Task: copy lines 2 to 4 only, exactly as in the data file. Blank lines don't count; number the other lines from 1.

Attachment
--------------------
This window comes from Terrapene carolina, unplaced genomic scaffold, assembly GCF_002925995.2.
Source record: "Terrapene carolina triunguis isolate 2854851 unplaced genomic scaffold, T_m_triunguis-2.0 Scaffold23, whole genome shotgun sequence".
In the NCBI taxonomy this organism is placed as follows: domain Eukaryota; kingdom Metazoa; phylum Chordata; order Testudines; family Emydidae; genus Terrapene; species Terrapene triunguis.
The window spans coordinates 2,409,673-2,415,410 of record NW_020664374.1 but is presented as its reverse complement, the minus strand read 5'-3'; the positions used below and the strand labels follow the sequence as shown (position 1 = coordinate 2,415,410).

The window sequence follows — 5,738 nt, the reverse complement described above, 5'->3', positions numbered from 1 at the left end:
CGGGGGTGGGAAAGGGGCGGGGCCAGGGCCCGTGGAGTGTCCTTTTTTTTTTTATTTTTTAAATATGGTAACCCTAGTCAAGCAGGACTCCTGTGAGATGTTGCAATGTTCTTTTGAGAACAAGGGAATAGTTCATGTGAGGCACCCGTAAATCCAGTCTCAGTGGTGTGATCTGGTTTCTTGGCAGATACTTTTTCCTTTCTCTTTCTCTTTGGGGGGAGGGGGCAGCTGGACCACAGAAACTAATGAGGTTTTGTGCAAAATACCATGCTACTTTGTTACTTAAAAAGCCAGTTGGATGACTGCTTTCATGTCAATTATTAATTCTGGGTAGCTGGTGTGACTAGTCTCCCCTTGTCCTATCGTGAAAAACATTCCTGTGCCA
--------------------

Source record: "Terrapene carolina triunguis isolate 2854851 unplaced genomic scaffold, T_m_triunguis-2.0 Scaffold23, whole genome shotgun sequence".
In the NCBI taxonomy this organism is placed as follows: domain Eukaryota; kingdom Metazoa; phylum Chordata; order Testudines; family Emydidae; genus Terrapene; species Terrapene triunguis.
The window spans coordinates 2,409,673-2,415,410 of record NW_020664374.1 but is presented as its reverse complement, the minus strand read 5'-3'; the positions used below and the strand labels follow the sequence as shown (position 1 = coordinate 2,415,410).